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We are afraid to offend people, but not afraid to offend the environment

When plastic was first popularized in the 1960’s, it was cheap, malleable and light, which proved to be extremely economically beneficial to corporations and businesses across the globe. Due to the benefits of plastic, plastic product use is exponentially increasing, with 27,370,000 U.S tons in 1960, to 77,920,000 U.S. tons in 2015. Since plastic is not biodegradable, where does all of this generated plastic go to?

Although the total plastic consumption has increased, recent strides to encourage recycling has led to around the same amount of landfilled plastic: 24.5 million U.S. tons in 1960 and 29.4 million U.S. tons in 2015. This landfilled plastic easily finds its way into our oceans, with 8.8 million U.S tons annually being dumped into the ocean. There is so much plastic in our oceans, that by 2050, plastic will outweigh marine animals.

The uncaring notion of Americans regarding plastic products must be mitigated and stopped, to protect marine ecosystems, and in turn, us. From the moment you walk into Walmart, the most popular store in America, the first thing you are greeted with is rows and rows of cashiers that each have a simple thing: a plethora of plastic bags.

Unfortunately, the majority of Americans consider plastic bags to be commonplace. Most Americans hand out and use plastic bags and plastic products without a second thought of the impact these products have on our environment.

Everywhere I turn at Brandeis, plastic seems to flood the campus. From Upper Usdan to the C-store, plastic utensils and plastic bags are handed out as if they have no impact on our environment.

It seems as if the C-store puts in almost no effort to try and lower their plastic output. There is a rack of plastic bags directly next to the cashier, and it seems as if they are trying to encourage students to take them. There are no reusable bag options purchasable in the store, even for a small fee. So if students decide to purchase more than a handful of items, which they often do, they are forced to take a plastic bag and contribute to the exponentially growing problem. If the C-store is intent on offering plastic bags, a small fee should be introduced to discourage their use. This not only saves Brandeis money over time on plastic bags, but also brings us one step closer to becoming an environmentally-friendly campus.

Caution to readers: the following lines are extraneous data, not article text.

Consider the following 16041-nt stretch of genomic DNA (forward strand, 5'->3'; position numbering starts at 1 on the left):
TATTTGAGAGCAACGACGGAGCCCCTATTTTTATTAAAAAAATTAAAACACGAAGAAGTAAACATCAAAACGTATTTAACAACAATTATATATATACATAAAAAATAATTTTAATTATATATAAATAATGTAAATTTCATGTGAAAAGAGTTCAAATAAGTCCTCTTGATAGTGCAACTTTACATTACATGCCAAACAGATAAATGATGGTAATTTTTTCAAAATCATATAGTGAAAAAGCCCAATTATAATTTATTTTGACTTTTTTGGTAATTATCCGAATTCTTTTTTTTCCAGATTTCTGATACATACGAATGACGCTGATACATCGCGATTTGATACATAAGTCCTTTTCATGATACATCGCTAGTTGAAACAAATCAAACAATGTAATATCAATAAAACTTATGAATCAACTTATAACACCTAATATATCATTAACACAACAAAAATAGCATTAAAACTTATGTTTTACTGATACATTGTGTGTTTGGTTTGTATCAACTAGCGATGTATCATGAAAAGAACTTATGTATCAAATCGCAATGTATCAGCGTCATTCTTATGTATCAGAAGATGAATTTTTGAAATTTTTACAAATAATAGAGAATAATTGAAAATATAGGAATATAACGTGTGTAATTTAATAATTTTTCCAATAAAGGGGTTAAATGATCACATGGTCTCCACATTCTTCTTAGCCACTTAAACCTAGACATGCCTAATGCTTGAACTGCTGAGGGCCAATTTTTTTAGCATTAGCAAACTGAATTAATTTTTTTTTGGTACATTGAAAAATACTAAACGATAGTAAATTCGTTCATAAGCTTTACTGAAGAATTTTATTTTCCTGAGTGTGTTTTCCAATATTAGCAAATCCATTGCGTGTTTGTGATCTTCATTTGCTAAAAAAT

There is a simple solution to mitigate the impacts of the plastic dilemma: the availability of reusable bags. Not only would the option of reusable bags offer environmentally-conscious students an easily accessible alternative to plastic bags, but, combined with the recurring small fee on plastic bags, could encourage other students to begin using reusable bags. These bags can be sold in various sizes so that students can easily carry them around in their backpack.

The bags could have the Brandeis logo on them as a medium of illustrating their school spirit. Alternatively the design of the bags could be left up to the student body. A competition for the best bag design could be held. Not only would this get the student body more involved in this process, but it would also attract attention to this cause.

On the same token, there are no metal utensils available for purchase in the C-store, let alone anywhere on the Brandeis campus. This forces students to use plastic utensils when purchasing food from either Upper Usdan or the C-store. In Upper Usdan, metal utensils can be available, then a designated area to put used utensils that can be washed, just like in the dining hall. In the C-store, inexpensive sets of utensils can be bought for students to have in their dorm rooms. This is not only convenient for students, but also decreases the consumption of plastic utensils. Additionally, to further decrease the consumption of plastic utensils at the C-store, a small fee can be introduced.

The bookstore is generally known to sell Brandeis merchandise, including Brandeis shirts, water bottles, mugs and even keychains. Why not reusable bags as well? If put near the front of the bookstore, many people could walk by these bags, and some could consider purchasing one or a few of them. They could also provide great inexpensive gifts for families that allow parents and families to show off their school pride, not to mention be more environmentally friendly.

Brandeis is known nationally as a very progressive university. Since the founding of Brandeis by the American Jewish community as a means for groups that were discriminated against to receive a higher education, Brandeis has been pushing progressive boundaries. In this regard, however, we seem to be falling behind. We are afraid to offend people, but not afraid to offend the environment. It’s time to become leaders on the environmental front.

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